By Victoria Martinez

In the face of spirited opposition from more than a dozen citizens, the Buellton City Council has delayed enforcement of a new ordinance that controls where RVs, boats and trailers can be parked.

The new ordinance was approved in February after six months of discussion, and enforcement was scheduled to begin Sept. 1.

Instead, the council decided after public comment on July 27 that it would consider further changes to the rules. Mayor Holly Sierra expects the ordinance to come back to the council for further discussion by the end of August or September.

The previous ordinance, approved in 2008, allowed parking the big vehicles on a variety of surfaces in a variety of locations in the front and side yards of a residence. The new ordinance would allow them to be parked only in a third-car portion of a three-car garage, behind a fence, or on a pad of either pavers or gravel next to a driveway.

Regulations in other Central Coast cities vary. Solvang, for example, allows RV parking and trailer storage only in rear- and side-yard setback areas behind a six-foot fence; Goleta allows front-yard parking on any paved surface.

Residents shared a variety of complaints during the July 27 meeting related to the financial and lifestyle impacts of the new ordinance.

“My tent trailer doesn’t block anyone’s view of the scenery or the street, however under the new ordinance our lot is not big enough to store it and from what I hear there are no reasonable options for storing it. We’ll have to take it out of town, spend the money and not have easy access to it,” said resident Scott Aiken.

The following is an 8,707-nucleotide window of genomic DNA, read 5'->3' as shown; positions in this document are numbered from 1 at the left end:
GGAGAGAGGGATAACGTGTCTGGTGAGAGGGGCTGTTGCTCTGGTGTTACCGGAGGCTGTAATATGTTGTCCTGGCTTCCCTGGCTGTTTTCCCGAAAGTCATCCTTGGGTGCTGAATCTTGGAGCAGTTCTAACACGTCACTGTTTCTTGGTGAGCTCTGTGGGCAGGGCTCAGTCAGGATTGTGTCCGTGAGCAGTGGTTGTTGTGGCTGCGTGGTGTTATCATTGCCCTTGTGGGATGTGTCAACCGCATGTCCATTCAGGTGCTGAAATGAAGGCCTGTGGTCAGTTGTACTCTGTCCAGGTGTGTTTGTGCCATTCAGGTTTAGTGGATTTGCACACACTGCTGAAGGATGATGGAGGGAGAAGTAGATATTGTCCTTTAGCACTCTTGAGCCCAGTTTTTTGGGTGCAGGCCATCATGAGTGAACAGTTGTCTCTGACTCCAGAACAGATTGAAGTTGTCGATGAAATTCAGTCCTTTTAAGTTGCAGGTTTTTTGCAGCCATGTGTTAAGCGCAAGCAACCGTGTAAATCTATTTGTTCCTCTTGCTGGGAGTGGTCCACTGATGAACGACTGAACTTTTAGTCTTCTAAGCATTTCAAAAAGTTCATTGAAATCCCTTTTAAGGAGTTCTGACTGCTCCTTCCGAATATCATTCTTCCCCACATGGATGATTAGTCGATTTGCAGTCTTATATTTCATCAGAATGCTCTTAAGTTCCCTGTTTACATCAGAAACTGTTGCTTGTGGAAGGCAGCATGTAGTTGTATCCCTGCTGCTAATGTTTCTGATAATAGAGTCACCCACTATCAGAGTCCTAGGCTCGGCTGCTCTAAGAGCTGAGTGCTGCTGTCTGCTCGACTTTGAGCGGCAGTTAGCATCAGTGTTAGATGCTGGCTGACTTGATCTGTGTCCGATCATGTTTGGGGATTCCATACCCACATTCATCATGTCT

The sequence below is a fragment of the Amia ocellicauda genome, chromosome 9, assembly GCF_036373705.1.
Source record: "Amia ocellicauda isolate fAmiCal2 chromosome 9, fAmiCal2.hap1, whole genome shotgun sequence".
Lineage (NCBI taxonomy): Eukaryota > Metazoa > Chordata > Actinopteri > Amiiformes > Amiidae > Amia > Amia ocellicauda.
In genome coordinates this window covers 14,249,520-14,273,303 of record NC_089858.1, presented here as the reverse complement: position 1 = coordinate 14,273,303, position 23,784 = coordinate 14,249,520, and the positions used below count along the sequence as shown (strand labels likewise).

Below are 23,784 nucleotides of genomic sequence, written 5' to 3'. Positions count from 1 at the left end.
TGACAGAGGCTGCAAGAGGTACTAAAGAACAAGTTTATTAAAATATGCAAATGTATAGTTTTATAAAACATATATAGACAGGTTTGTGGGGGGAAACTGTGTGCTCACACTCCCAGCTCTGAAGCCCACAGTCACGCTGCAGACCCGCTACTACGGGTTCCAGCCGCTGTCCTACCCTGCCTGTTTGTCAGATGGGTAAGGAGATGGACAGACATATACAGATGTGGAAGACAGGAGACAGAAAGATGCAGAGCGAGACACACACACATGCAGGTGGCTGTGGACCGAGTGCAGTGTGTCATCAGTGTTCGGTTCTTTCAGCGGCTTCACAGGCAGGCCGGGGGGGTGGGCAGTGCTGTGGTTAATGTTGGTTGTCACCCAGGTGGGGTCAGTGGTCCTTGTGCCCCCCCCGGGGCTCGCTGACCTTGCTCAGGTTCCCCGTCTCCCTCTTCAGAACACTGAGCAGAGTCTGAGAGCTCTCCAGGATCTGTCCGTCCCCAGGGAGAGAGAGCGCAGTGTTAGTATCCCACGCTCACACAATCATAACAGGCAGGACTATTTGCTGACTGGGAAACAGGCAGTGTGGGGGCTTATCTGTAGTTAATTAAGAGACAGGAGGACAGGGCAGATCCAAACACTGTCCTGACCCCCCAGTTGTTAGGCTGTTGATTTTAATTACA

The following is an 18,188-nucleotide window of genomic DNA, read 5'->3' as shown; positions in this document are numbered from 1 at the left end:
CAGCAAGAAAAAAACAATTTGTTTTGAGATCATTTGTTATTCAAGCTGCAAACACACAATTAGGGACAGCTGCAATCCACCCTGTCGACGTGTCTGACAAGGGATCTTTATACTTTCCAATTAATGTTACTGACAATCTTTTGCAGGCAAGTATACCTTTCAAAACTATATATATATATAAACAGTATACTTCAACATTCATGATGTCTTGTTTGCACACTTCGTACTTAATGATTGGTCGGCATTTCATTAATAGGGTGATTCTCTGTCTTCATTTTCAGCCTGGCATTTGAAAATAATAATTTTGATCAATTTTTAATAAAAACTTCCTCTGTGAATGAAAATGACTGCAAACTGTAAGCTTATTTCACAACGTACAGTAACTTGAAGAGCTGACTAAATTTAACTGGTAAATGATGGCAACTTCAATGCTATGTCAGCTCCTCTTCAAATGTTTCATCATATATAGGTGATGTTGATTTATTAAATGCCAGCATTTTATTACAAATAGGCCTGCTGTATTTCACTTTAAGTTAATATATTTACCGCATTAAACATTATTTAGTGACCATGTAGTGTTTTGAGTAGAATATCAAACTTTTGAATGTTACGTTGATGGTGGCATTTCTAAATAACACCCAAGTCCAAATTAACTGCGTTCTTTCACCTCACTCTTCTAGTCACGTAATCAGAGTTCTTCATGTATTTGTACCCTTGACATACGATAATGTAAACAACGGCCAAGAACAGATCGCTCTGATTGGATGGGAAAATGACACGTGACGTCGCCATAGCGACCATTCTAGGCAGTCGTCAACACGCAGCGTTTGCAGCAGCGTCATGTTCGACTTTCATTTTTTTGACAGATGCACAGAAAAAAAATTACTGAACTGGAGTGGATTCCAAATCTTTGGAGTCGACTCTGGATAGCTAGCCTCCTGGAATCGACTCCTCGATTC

Some speakers described the issue as a much more personal matter.

“Our RV is the only real source of our family time and vacation for us. We cannot afford to put it in storage. Having a special-needs child makes it so we can only have a one-income household. It also limits us from going anywhere new as it sets off my autistic son,” said Sharon Parker. “Keeping this ordinance in effect will force us, as I’m sure many others, into selling their trailers and RVs.”

Resident Barbara Knecht was one of the few speakers who supported the new ordinance. She said that the City Council must often make tough decisions that may not please all parties.

“I believe this is why the council voted in January to change the ordinance back to the format that protects our neighborhood character,” Knecht said, noting that the new ordinance is similar to the RV regulations that were in place before the 2008 ordinance.

After Mayor Holly Sierra closed public comment, the City Council debated what direction to take for almost an hour.

“This is an overhand of government that’s not necessary in this community,” Vice Mayor Ed Andrisek said.

Eventually the council members agreed that more adjustments could be made to the ordinance, such as allowing driveway parking.

The meeting concluded with the City Council directing staff to look at how many existing storage conditions would not be in compliance if the regulations were revised to allow driveway parking, as long as the RV, boat or trailer ends two and a half feet from a property line. Rules for parking in rear and side yards remain similar to those adopted in 2008.

“Council listened and made some adjustments to the new ordinance, such as distance to neighbor’s fences and parking on driveways.  We asked city staff to go out and get a clearer picture for us of the 60 plus or minus vehicles in question.  We’ll have a better picture of what we can do to accommodate as many owners as possible without creating a safety nuisance or leaving them on front lawns as a nuisance to neighbors,” Sierra said after the meeting.

City Manager Marc Bierdzinski encourages residents to contact City Hall with questions or concerns related to their particular storage situations.

“I think many could be accommodated, but they have not asked,” Bierdzinski said after the meeting.

For more information, call City Hall at 805-688-5177.